Former West Indies batsman Philo Wallace is upset at the punishment handed down to fast bowler Shannon Gabriel and thinks that nowhere in the conversation between England captain Joe Root and the big fast bowler, did he ever say that he had a problem with someone being gay.
“All Shannon did was to ask a question, he was not indicating a like or dislike for the gay community. All he did was to ask a question. This is a matter of interpretation but match referee Jeff Crowe decided to throw the book at the player.
“Things like these, have all to do with interpretation and Crowe, rather than looking at everything, is hell-bent ongoing by the books. This is a sad situation for Gabriel and I feel for him.
Wallace said that Gabriel who was handed a four-match ODI ban as a result of obtaining eight demerit points over two years, was the bigger man in the situation and accepted what was handed down by the International Cricket Council (ICC) but it was not fair. Gabriel was also fined 75 per cent of his US$5,000 match fee.
Wallace was also not happy with the behaviour of England captain Joe Root. “Obviously he set the man up. This was very sneaky because he walked to the stumps and then made his comment. This is pure mischief and all of a sudden Root is hailed a hero by those groups in England.”
Wallace remembered that while playing for the Windies he encountered similar problems but understood that it was all banter on the field of play and treated it like that. I remember playing for the West Indies at the Gabba and an Australian fast bowler told me ‘why the hell you don’t go back on the banana boat’. I went down to Dessie Haynes on the other end and told him that I don’t know what he talking about because I came on a Qantas Flight and we left it at that.”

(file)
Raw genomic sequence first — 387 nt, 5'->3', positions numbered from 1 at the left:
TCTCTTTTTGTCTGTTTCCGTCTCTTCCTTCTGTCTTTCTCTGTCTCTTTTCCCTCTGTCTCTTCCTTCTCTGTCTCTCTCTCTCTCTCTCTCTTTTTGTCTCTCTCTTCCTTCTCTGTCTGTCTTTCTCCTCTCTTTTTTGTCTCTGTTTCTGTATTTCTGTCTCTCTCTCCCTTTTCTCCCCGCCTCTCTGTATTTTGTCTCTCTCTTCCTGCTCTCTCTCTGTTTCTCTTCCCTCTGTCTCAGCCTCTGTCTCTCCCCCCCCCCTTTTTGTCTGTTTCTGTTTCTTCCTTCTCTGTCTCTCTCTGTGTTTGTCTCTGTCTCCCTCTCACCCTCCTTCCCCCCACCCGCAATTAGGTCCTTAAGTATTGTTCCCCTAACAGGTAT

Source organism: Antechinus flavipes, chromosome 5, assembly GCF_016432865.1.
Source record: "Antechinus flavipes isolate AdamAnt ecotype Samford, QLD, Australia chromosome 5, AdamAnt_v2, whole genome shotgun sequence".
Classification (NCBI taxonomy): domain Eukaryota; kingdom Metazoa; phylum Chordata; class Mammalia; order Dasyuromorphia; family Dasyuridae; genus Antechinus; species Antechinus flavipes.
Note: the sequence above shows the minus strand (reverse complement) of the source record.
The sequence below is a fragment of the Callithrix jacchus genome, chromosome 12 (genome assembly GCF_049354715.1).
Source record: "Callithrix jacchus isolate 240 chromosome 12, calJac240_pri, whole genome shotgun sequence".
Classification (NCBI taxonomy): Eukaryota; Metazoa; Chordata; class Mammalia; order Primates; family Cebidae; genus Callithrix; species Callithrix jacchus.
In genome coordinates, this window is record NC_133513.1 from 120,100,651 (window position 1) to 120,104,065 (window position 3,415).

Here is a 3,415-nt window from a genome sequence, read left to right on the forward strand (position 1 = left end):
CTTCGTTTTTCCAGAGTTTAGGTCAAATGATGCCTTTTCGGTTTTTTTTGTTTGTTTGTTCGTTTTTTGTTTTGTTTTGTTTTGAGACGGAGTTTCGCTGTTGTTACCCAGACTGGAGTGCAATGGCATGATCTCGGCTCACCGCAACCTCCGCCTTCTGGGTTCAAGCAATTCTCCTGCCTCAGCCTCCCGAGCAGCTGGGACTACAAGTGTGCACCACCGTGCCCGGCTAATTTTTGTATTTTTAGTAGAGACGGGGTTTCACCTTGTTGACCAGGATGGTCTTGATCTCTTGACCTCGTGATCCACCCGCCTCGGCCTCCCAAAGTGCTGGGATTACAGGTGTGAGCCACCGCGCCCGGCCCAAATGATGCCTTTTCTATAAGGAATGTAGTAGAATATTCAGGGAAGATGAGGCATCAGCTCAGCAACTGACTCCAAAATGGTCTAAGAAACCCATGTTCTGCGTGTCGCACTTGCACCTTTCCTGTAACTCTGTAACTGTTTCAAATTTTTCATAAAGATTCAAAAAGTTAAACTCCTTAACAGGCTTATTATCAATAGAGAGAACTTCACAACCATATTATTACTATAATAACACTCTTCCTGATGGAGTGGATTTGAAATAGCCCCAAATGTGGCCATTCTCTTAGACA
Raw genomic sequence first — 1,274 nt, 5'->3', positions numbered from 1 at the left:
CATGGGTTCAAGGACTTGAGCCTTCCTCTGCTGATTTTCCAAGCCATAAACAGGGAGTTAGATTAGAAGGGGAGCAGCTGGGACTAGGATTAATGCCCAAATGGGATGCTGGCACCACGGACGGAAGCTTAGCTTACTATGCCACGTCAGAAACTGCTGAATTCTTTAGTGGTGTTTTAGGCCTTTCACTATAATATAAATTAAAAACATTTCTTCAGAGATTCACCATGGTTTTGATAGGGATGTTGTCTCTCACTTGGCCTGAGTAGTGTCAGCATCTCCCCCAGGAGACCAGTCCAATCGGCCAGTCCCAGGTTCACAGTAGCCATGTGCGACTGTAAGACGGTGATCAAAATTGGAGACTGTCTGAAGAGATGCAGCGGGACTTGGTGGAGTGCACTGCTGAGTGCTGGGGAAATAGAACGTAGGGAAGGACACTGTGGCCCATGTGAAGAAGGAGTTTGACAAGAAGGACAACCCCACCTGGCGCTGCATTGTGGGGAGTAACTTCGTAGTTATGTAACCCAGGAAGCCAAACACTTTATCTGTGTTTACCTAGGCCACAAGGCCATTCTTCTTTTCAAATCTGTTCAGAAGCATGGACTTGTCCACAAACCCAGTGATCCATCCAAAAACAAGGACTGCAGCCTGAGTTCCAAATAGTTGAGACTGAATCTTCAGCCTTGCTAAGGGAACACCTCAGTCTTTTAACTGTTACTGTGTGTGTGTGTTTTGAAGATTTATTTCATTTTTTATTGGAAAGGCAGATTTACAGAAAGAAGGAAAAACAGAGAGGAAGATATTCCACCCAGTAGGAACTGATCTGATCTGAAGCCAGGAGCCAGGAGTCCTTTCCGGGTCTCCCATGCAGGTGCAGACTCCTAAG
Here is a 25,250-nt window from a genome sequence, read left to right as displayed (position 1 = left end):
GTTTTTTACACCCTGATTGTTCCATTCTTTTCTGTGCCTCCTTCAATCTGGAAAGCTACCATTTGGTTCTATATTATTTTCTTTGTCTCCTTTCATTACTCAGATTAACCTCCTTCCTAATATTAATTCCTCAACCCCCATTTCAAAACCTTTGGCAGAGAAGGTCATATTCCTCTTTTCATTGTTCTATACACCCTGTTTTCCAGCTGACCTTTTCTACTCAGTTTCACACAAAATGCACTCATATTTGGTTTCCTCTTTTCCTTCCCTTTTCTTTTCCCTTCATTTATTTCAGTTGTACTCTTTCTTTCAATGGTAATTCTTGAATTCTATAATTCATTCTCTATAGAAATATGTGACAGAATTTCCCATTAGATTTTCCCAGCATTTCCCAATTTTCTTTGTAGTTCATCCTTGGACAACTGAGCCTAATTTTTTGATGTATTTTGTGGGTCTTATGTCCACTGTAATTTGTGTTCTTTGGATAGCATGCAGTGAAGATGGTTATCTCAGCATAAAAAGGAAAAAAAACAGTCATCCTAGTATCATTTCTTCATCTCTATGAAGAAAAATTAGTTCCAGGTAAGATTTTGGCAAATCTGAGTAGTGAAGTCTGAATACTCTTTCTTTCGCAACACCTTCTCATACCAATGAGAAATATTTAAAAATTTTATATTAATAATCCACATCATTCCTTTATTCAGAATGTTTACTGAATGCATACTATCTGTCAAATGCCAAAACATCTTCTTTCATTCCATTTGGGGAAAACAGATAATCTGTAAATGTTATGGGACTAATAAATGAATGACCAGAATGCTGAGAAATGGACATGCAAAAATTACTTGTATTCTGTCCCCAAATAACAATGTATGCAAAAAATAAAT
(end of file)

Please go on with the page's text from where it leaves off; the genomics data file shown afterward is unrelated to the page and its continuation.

Gabriel in his apology said: “I recognize now that I was attempting to break through my own tension when I said to Joe Root: ‘Why are you smiling at me? Do you like boys?’
“His response, which was picked up by the microphone, was: ‘Don’t use it as an insult. There’s nothing wrong with being gay.’ I then responded: ‘I have no issues with that, but you should stop smiling at me.
“To my teammates and members of the England team, especially their captain Joe Root, I extend an unreserved apology for a comment which in the context of on-the-field rivalry, I assumed was inoffensive picong and sporting banter. I know now that it was offensive and for that, I am deeply sorry.”
Gabriel added that he had since spoken to Root about the incident, and the two have moved past it: “Joe Root and I have since spoken and I am comforted by the fact that there are no hard feelings between us.”
Gabriel was found guilty of breaching article 2.13 of the ICC code of conduct which relates to “personal abuse of a player, player support personnel, umpire or match referee during an international match”, following an incident with Root.
The incident took place on Monday, the third day of the third Test at the Darren Sammy International Cricket Ground in St Lucia.